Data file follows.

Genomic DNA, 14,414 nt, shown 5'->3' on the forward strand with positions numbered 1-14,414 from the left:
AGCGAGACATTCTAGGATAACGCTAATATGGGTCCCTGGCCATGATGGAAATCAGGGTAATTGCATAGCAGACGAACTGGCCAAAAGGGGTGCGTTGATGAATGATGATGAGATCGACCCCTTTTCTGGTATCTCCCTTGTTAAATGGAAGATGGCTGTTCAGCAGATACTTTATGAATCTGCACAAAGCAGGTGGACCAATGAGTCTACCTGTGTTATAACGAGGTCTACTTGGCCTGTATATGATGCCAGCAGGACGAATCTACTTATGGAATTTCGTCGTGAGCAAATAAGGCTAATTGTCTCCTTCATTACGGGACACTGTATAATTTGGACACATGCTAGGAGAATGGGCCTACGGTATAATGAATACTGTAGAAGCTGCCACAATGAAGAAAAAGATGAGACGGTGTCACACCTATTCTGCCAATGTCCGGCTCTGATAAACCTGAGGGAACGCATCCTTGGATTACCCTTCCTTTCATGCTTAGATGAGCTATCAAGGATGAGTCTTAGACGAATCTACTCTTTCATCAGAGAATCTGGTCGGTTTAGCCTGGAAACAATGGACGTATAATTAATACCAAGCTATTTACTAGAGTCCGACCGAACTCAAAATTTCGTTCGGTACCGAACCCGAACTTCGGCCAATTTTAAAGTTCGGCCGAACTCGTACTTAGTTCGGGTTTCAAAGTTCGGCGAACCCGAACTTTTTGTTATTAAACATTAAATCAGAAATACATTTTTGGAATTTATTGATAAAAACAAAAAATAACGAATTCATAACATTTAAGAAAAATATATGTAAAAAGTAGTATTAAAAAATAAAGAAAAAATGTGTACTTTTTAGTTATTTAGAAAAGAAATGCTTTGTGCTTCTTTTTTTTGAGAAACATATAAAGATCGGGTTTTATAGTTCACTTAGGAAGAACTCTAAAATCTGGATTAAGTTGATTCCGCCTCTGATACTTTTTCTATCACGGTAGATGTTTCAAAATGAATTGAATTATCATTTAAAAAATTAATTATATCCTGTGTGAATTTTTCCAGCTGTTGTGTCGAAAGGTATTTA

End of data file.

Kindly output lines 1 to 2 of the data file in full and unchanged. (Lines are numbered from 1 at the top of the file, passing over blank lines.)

Genomic DNA, 14,414 nt, shown 5'->3' on the forward strand with positions numbered 1-14,414 from the left:
AGCGAGACATTCTAGGATAACGCTAATATGGGTCCCTGGCCATGATGGAAATCAGGGTAATTGCATAGCAGACGAACTGGCCAAAAGGGGTGCGTTGATGAATGATGATGAGATCGACCCCTTTTCTGGTATCTCCCTTGTTAAATGGAAGATGGCTGTTCAGCAGATACTTTATGAATCTGCACAAAGCAGGTGGACCAATGAGTCTACCTGTGTTATAACGAGGTCTACTTGGCCTGTATATGATGCCAGCAGGACGAATCTACTTATGGAATTTCGTCGTGAGCAAATAAGGCTAATTGTCTCCTTCATTACGGGACACTGTATAATTTGGACACATGCTAGGAGAATGGGCCTACGGTATAATGAATACTGTAGAAGCTGCCACAATGAAGAAAAAGATGAGACGGTGTCACACCTATTCTGCCAATGTCCGGCTCTGATAAACCTGAGGGAACGCATCCTTGGATTACCCTTCCTTTCATGCTTAGATGAGCTATCAAGGATGAGTCTTAGACGAATCTACTCTTTCATCAGAGAATCTGGTCGGTTTAGCCTGGAAACAATGGACGTATAATTAATACCAAGCTATTTACTAGAGTCCGACCGAACTCAAAATTTCGTTCGGTACCGAACCCGAACTTCGGCCAATTTTAAAGTTCGGCCGAACTCGTACTTAGTTCGGGTTTCAAAGTTCGGCGAACCCGAACTTTTTGTTATTAAACATTAAATCAGAAATACATTTTTGGAATTTATTGATAAAAACAAAAAATAACGAATTCATAACATTTAAGAAAAATATATGTAAAAAGTAGTATTAAAAAATAAAGAAAAAATGTGTACTTTTTAGTTATTTAGAAAAGAAATGCTTTGTGCTTCTTTTTTTTGAGAAACATATAAAGATCGGGTTTTATAGTTCACTTAGGAAGAACTCTAAAATCTGGATTAAGTTGATTCCGCCTCTGATACTTTTTCTATCACGGTAGATGTTTCAAAATGAATTGAATTATCATTTAAAAAATTAATTATATCCTGTGTGAATTTTTCCAGCTGTTGTGTCGAAAGGTATTTA